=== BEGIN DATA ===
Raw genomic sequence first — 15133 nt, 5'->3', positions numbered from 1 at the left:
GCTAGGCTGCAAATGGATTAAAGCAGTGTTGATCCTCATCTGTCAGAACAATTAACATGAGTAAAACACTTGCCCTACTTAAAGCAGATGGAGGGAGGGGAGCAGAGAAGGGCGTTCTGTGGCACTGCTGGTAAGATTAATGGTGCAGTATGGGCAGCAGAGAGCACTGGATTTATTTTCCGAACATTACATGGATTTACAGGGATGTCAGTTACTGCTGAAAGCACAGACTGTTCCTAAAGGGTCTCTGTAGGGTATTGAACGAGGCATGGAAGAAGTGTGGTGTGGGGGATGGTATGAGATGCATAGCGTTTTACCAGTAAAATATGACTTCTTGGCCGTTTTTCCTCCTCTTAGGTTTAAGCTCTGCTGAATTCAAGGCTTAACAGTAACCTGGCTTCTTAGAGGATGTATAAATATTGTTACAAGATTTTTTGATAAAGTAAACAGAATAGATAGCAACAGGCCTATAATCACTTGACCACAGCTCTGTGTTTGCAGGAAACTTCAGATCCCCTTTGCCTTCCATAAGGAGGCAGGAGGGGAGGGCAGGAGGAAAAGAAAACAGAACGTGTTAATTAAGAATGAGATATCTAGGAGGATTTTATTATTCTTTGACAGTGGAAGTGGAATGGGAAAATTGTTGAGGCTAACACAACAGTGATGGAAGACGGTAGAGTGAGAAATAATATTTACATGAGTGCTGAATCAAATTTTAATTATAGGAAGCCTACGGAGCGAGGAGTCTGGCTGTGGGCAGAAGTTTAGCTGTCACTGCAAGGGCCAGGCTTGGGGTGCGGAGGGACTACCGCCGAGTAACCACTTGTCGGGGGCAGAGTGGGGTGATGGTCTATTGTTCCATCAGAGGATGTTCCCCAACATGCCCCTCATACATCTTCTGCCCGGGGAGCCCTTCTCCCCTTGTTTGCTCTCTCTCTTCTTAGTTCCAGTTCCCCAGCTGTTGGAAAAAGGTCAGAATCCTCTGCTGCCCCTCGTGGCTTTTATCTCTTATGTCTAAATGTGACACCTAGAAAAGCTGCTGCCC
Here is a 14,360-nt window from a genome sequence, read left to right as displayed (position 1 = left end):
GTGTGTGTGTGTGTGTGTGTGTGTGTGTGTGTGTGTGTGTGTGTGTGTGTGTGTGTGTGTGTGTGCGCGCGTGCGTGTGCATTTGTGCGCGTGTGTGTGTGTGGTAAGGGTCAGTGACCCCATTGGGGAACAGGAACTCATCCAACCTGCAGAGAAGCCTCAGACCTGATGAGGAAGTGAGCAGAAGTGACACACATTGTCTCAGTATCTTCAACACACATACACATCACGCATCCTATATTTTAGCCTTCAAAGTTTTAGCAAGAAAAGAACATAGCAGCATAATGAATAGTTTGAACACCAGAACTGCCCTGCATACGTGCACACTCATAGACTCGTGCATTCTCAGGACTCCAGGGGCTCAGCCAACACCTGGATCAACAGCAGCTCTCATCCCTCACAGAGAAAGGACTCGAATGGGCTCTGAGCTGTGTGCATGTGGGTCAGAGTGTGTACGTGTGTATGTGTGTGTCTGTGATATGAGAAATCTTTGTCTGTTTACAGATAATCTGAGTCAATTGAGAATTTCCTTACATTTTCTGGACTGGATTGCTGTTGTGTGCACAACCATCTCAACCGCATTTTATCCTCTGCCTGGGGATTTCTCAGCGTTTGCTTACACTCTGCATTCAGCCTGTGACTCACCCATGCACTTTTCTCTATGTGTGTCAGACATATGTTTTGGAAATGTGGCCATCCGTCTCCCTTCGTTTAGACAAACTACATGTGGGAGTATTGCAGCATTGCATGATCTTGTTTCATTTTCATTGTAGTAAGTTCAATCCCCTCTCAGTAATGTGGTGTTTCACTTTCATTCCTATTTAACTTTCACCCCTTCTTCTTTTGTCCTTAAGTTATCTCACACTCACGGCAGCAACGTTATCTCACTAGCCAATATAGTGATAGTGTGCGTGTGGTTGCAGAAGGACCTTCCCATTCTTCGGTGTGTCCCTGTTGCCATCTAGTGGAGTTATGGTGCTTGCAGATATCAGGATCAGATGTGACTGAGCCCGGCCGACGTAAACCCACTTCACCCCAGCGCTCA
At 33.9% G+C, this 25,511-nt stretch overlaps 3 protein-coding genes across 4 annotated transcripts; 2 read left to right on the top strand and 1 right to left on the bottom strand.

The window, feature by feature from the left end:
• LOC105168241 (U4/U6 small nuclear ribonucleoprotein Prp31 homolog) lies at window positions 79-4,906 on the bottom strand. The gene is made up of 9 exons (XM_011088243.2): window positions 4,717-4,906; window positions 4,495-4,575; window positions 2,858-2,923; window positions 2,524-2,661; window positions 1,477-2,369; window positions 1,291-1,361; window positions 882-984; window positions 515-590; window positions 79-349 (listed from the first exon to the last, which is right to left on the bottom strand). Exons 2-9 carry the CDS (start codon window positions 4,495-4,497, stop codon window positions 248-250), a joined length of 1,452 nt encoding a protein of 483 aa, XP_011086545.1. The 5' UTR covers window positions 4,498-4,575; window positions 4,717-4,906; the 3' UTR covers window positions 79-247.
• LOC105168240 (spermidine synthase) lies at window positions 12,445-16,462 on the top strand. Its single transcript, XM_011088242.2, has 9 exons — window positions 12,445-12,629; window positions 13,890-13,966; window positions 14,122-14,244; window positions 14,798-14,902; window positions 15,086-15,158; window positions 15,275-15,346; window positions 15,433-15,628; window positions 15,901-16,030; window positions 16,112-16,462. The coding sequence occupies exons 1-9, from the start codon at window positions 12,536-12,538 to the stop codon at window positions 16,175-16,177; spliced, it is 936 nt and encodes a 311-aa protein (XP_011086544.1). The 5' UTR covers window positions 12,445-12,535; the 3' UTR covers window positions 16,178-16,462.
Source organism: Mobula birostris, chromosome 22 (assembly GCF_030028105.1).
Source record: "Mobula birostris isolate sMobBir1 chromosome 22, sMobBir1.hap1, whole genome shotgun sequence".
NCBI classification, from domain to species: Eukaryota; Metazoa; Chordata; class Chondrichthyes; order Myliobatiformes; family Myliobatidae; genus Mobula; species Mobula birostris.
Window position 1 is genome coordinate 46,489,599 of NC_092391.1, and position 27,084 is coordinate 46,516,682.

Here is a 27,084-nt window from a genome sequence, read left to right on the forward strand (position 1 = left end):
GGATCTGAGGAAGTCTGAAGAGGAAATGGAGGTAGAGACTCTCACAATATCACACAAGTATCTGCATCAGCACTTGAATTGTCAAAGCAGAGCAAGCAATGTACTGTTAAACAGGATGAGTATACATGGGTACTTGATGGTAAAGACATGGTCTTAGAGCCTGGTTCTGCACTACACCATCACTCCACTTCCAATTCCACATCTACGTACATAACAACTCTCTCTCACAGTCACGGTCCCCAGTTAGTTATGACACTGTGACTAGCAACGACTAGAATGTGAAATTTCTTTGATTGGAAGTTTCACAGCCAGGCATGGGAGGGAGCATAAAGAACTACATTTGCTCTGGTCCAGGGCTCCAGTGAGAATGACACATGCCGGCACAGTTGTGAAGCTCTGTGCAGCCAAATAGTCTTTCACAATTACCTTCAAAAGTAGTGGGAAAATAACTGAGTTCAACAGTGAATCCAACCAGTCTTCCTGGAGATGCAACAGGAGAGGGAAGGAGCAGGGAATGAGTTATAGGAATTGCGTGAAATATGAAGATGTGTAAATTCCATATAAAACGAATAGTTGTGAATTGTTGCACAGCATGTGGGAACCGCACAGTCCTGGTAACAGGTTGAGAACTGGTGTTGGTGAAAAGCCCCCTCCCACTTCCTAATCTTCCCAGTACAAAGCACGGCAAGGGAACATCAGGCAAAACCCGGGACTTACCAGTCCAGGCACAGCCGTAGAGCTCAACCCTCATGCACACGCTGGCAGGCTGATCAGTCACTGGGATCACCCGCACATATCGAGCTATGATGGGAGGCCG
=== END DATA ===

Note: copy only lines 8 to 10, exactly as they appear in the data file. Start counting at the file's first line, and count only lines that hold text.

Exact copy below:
• LOC105168240 (spermidine synthase) lies at window positions 12,445-16,462 on the top strand. Its single transcript, XM_011088242.2, has 9 exons — window positions 12,445-12,629; window positions 13,890-13,966; window positions 14,122-14,244; window positions 14,798-14,902; window positions 15,086-15,158; window positions 15,275-15,346; window positions 15,433-15,628; window positions 15,901-16,030; window positions 16,112-16,462. The coding sequence occupies exons 1-9, from the start codon at window positions 12,536-12,538 to the stop codon at window positions 16,175-16,177; spliced, it is 936 nt and encodes a 311-aa protein (XP_011086544.1). The 5' UTR covers window positions 12,445-12,535; the 3' UTR covers window positions 16,178-16,462.
Source organism: Mobula birostris, chromosome 22 (assembly GCF_030028105.1).
Source record: "Mobula birostris isolate sMobBir1 chromosome 22, sMobBir1.hap1, whole genome shotgun sequence".